|Schenectady's Stockade Area|
I was born and raised in upstate New York. Schenectady is home to General Electric, Union College and the Stockade Area along the Mohawk River, which is the original settlement for Schenectady and where my husband grew up. Throughout my childhood, I always had a love for horses and John Wayne’s cowboy movies. The Hollywood icon introduced me to ranches, cattle drives, saloons, women in long dresses and everything else connected to the ‘old west’. It was my dream to live on a ranch and have a barn filled with horses. Alas, I married my husband right out of high school and accompanied him on his twenty year career with the Air Force. He’s now retired from service, and while we don’t own horses and a ranch, we do live in the west.
One of the hubby’s duty assignments was to Cheyenne Mountain in Colorado Springs. Before he had received his orders, I had been working on my Weston Family Series, which takes place in fictional Coyote, Colorado, and I couldn’t wait to see if my imagination surrounding Colorado was true. It was, for which I am thankful. More importantly, the five years we were here, we fell in love with the area. When it came time to decide on a location for retirement, we chose Colorado Springs. New York was a close second. Our families are back in Schenectady, but having a young son, Colorado was a better choice when it came to schools, employment, staying close to a military installation and overall environment. We’ve lived here for 11 years and below are a few of things I love about Colorado.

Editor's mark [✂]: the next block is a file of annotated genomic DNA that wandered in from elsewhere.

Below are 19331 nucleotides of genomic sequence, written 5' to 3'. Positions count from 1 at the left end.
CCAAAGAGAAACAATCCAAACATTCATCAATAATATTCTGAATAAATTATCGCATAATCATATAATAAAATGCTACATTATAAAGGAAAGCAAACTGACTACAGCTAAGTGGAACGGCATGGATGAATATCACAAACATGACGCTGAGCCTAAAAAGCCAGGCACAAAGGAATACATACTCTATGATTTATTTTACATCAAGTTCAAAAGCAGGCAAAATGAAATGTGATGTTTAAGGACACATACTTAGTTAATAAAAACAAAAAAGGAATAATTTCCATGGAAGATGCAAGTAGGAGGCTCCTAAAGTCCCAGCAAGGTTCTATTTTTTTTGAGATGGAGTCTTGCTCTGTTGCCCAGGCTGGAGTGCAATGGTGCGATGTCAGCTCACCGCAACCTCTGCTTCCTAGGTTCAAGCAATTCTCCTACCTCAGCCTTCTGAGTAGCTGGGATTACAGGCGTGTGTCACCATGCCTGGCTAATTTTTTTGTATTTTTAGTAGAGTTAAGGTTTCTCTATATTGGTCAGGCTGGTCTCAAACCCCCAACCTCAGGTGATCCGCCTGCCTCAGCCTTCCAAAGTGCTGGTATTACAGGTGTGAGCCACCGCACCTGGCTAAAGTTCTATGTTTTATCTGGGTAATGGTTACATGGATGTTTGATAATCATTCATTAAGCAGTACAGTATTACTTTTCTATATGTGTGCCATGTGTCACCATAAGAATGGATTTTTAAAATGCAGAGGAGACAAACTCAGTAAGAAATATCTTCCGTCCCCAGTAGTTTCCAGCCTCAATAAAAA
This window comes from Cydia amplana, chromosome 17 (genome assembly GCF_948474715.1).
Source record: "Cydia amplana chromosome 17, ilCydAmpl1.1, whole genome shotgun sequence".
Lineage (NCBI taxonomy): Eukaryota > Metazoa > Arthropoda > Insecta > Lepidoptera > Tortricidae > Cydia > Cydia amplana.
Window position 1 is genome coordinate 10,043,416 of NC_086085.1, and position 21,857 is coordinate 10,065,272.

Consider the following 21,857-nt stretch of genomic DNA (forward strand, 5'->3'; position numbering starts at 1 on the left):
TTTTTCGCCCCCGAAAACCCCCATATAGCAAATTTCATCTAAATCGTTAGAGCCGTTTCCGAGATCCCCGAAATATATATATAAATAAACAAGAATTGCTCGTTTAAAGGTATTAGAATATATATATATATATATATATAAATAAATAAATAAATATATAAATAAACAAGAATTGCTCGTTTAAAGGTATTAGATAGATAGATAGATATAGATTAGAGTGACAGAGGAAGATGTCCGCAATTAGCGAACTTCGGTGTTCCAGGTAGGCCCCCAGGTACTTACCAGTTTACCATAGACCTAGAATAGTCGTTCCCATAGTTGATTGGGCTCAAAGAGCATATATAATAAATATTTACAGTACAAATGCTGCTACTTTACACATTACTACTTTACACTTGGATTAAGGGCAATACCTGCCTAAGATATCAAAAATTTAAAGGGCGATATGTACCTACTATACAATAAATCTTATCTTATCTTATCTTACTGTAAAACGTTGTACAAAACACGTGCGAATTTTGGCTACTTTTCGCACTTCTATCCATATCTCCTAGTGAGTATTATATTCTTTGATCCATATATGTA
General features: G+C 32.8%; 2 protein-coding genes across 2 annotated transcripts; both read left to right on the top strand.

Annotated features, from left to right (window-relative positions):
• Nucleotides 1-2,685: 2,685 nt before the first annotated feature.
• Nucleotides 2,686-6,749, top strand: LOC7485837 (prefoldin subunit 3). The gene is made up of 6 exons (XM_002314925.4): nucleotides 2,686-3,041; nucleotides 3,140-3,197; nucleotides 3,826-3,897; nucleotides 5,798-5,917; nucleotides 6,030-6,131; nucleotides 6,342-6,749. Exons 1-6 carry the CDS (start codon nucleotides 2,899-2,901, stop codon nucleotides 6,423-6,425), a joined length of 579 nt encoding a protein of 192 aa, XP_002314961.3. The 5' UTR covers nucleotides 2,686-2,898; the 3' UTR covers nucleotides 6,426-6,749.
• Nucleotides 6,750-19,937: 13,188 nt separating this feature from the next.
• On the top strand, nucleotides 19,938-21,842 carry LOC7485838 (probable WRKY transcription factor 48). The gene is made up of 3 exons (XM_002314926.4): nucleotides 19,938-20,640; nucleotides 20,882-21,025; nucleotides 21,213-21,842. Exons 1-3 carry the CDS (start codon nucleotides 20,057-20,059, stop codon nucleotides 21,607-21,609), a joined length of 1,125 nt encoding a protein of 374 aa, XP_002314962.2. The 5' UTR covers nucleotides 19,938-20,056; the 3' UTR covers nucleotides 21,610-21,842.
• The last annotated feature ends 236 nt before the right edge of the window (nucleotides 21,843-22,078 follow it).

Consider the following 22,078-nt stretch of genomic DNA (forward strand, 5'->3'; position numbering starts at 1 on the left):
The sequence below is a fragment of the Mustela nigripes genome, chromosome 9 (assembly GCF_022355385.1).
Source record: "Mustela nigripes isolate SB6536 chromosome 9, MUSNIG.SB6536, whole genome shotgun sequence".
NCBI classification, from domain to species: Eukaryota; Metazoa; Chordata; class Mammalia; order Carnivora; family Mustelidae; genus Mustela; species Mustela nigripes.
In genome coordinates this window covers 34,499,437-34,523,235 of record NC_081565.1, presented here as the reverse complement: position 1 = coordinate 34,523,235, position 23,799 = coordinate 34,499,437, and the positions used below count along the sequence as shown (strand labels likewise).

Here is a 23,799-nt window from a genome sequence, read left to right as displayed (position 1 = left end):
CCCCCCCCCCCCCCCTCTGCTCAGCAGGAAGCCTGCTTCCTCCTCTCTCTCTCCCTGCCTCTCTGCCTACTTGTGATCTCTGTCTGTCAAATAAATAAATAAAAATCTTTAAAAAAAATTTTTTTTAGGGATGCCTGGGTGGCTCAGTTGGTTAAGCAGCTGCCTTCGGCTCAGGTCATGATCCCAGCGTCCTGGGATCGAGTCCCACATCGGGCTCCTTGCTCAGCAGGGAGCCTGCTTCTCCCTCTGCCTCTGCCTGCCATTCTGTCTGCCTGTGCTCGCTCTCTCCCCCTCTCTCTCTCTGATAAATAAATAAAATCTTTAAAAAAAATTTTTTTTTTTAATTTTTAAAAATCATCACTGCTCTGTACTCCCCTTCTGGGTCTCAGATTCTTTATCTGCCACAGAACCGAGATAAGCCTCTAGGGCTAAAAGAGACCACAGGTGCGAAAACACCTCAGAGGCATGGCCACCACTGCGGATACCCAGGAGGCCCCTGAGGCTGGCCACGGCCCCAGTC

The Rocky Mountains. My first time driving to Colorado Springs was September 1993. I still remember seeing Pikes Peak from sixty miles out. Anxious, excited; the peak looked so close I couldn’t believe I had another hour to drive before reaching it. Today, I have a clear view of Pike’s Peak from my front porch. It’s really something to watch a storm push off the peak and move across town to my neck of the woods.
The Antelope. It might be silly, but I do enjoy seeing the herds of antelope. About a mile from me is somewhat open land and the antelope graze with the cows. It’s always a treat to see the male guarding his herd, or to see twenty of them running. They are pretty, and if I could, I’d have one for a pet.
Yucca and Sage plants. I’m not one to toil in a garden, but I do like Yucca and Sage and they grow everywhere out here, including in my yard. Just over the Continental Divide Sage is in abundance. The plant sprouts like weeds, and when they flower in the fall, they are pretty. So is the Yucca when it flowers in early summer.
The Climate. Spring is anywhere from 70 degrees and sunny to snow, rain and wind, and sometimes all on the same day. Summers can be hot and humid (though not as humid as New York) and winters, for the most part, are mild. The mountains block many a snow storm from pummeling Colorado Springs, and 30 degrees, with the sun shinning in a cloudless sky makes for a beautiful day. We do get a few cold snaps during winter, with temps falling below 0, but we’re quick to rebound.
|Buena Vista, Colorado|
The history. During my school years, American history was the only genre I enjoyed in History class, specifically, America history relating to the 1800’s. I liked learning about the people who forged their way west and the inventions made to make life easier. Today, I enjoy traveling the state and learning of Colorado’s history. From the mines in Cripple Creek to battles with the Native Americans to Buena Vista, formerly known as Mahonville and the setting for my current work in progress, I’m eager to see, explore and discover something new to add to my knowledge and my work.